pregnant meghan markle

All the royal baby rumours debunked from Meghan Markle expecting twins to planning a home birth

Not long to go now!

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The royal baby countdown is well and truly on, and as the Duke and Duchess of Sussex prepare to welcome their first child, we take a look at the rumours that have been whirling over the past six months. Everything under the sun has been reported, from Meghan expecting twins to the former actress supposedly planning a home birth. Read on to see the royal baby myths debunked…

Is Meghan Markle having twins?

As soon as the Duchess started to show, one of the first rumours that spread like wildfire was that Meghan is having twins. The speculation was so rife that in November, Paddy Power had to suspend their bets on twins after they saw an unusual surge from punters. But it's safe to say that Meghan is having one child; the palace's official statement read: "Their Royal Highnesses the Duke and Duchess of Sussex are very pleased to announce that the Duchess of Sussex is expecting a baby in the spring of 2019."

Harry and Meghan are expecting their baby in the next few weeks

Is Meghan Markle planning a home birth or a water birth?

As she reached her third trimester, the rumour surrounding Meghan was that she was planning a home birth – just like her grandmother-in-law the Queen. Meghan had supposedly "read up on natural-birthing techniques including hypnobirthing" and was even considering a home delivery. However, it's highly unlikely that Meghan will be planning a home birth for her first child. She is expected to give birth at the Lindo Wing at St Mary's Hospital in Paddington, or Frimley Park Hospital in Surrey, near her country home in Windsor.

Is Meghan Markle having a doula?

A strong hint that Meghan is not planning a home birth is when her rumoured doula Lauren Mishcon denied the reports. Mother-of-three Lauren had supposedly been hired by Meghan to assist her on the day and had even been giving Prince Harry tips on how to help his wife during labour. But Lauren told The Jewish Chronicle: "It's the result of a Facebook joke on my personal page and a very tenuous connection between my husband's grandfather and Princess Diana. The more I deny it, the more people believe it." Lauren had joked on a Doula UK members' website message board that she was "busy in spring" and "could not possibly say" why.

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Was Meghan Markle pregnant at her wedding?

After Meghan walked down the aisle in her Givenchy wedding gown, some fans claimed the dress was loosely fitted around her stomach to accommodate for her growing baby bump. But the rumour couldn't be further from the truth. If Meghan was pregnant at her wedding on 19 May 2018, she would have definitely given birth by now.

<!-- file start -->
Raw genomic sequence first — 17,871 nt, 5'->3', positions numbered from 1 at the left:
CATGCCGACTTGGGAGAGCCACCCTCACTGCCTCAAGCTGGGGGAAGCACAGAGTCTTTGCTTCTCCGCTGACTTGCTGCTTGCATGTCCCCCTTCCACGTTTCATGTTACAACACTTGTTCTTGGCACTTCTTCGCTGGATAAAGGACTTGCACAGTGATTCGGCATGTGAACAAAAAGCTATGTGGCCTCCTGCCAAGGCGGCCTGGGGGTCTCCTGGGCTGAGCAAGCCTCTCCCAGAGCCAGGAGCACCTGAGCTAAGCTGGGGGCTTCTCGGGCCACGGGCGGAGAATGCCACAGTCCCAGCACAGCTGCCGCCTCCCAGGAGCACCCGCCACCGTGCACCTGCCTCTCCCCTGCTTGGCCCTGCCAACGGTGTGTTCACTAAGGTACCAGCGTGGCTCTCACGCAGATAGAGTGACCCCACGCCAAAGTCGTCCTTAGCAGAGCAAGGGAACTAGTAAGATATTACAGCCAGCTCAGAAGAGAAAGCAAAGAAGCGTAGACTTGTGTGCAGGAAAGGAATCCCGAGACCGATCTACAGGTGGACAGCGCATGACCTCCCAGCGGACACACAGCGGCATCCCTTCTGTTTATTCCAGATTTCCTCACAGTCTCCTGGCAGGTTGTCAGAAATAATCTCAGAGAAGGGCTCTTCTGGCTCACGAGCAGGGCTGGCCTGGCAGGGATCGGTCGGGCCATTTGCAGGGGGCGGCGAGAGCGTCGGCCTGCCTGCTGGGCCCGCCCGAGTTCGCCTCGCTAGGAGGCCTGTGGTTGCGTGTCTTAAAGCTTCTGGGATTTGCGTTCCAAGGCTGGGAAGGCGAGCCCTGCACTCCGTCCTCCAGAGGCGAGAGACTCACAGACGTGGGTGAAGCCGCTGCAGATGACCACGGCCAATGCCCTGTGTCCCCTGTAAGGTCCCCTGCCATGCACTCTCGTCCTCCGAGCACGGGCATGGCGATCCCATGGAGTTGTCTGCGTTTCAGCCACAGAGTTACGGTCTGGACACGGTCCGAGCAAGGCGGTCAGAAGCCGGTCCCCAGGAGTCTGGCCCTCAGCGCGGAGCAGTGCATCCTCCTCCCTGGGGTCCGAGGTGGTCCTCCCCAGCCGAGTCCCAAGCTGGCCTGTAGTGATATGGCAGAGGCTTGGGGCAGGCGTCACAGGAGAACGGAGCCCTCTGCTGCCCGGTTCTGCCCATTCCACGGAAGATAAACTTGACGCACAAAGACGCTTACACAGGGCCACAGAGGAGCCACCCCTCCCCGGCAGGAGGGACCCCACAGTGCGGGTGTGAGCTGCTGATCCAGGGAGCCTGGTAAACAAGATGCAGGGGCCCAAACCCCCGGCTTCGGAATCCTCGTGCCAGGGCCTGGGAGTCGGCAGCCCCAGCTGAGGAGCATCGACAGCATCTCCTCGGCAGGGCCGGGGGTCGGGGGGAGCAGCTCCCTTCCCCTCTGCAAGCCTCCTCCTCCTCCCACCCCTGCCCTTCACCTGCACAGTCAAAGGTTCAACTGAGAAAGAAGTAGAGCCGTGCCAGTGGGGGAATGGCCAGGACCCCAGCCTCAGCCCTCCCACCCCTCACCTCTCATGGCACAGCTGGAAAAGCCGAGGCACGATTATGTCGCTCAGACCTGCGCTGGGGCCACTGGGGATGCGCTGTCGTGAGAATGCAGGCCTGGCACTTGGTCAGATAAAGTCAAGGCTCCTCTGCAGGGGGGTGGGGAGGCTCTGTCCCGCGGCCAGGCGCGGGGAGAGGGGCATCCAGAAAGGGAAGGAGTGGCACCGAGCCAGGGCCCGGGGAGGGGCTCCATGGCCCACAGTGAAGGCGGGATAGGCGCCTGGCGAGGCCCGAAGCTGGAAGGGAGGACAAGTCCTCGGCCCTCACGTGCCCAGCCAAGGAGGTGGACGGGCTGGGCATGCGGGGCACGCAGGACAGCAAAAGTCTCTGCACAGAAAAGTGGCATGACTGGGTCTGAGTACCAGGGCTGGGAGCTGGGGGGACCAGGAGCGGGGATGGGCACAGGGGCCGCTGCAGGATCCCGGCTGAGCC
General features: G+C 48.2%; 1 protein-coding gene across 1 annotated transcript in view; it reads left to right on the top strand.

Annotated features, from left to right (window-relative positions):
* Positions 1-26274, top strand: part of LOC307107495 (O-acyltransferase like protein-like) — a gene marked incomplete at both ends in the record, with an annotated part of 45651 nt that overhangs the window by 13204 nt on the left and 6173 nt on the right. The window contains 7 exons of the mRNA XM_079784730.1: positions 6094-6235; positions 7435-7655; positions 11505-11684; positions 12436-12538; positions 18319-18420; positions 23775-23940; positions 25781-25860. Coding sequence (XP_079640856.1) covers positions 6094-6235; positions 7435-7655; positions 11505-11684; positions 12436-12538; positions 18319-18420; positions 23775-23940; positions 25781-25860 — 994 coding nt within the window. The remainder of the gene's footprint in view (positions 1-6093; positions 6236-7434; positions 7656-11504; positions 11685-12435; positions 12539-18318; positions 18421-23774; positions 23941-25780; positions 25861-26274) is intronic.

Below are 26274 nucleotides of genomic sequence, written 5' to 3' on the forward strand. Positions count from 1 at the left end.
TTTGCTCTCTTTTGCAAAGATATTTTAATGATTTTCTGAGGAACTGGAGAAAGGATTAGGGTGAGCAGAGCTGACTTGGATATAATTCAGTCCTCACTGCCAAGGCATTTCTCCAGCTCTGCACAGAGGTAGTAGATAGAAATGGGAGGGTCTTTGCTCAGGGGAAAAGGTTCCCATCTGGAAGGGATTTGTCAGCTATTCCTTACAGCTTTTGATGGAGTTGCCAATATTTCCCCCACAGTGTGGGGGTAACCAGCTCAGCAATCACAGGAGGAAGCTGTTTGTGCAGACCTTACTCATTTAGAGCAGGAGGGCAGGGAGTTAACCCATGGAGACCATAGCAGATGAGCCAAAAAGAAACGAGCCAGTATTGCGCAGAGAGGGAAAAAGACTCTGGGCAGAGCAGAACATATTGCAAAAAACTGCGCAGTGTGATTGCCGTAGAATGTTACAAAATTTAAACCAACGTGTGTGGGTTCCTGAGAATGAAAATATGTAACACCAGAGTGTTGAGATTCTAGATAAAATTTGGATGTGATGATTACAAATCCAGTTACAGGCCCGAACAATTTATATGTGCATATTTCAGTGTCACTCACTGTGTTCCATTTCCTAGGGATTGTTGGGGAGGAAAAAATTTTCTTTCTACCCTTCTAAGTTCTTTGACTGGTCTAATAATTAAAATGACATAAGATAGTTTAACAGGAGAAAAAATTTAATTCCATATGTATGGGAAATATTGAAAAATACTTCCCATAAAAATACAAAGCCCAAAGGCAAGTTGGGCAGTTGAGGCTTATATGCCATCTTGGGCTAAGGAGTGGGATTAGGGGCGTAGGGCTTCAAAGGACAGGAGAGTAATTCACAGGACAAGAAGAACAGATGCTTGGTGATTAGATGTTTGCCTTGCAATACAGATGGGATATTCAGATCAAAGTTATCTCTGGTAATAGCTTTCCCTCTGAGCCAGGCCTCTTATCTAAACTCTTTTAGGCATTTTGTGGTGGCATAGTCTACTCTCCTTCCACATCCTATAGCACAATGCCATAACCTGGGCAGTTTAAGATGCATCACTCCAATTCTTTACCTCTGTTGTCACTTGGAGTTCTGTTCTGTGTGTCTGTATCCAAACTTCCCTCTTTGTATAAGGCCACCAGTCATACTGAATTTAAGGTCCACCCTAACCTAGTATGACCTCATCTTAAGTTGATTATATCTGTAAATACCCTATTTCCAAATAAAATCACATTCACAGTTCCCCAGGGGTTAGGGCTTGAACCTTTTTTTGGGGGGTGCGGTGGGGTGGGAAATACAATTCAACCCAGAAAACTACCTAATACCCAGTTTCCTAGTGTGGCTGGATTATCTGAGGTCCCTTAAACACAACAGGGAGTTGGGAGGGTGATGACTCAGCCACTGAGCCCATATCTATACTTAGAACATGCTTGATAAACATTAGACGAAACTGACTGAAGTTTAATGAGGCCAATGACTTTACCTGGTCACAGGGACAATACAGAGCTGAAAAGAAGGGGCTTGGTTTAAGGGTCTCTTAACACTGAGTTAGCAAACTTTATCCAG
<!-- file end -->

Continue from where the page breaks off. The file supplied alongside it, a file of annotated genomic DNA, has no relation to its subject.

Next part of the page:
Is Meghan Markle due earlier than we thought?

During her tour of Australasia last autumn, one well-wisher who met Meghan claimed that she was further along than she actually was. Singer Missy Higgins met the royal in Sydney in late October, and after their meeting, she took to Instagram to write: "What an honour to meet the beautiful Duchess today! She was such a sweetheart. I said I felt sorry for her having to do all these meet-and-greets while 4 months pregnant!" This would have put Meghan's due date at the end of March, but the mum-to-be has actually revealed she is due at the end of April or early May.

The Duchess doesn't know her baby's gender

Does Meghan Markle know her baby's gender?

Fans appear to be convinced that Prince Harry and Meghan are having a girl, but the royals have always insisted they are keeping their firstborn's gender a surprise. During a visit to Merseyside, Meghan told one well-wisher that she didn't know what she was having, but noted that everyone seems to have a "strong opinion".

Will Meghan Markle raise her child gender-neutral?

One report that the palace vehemently denied was that Harry and Meghan are planning to raise their child gender-neutral. An article in Vanity Fair made the claim, with sources stating that the former actress had used the word "fluid" to describe her plans. The magazine noted that there are "multiple possible interpretations" behind the claims. But a palace spokesman said: "This story is totally false."

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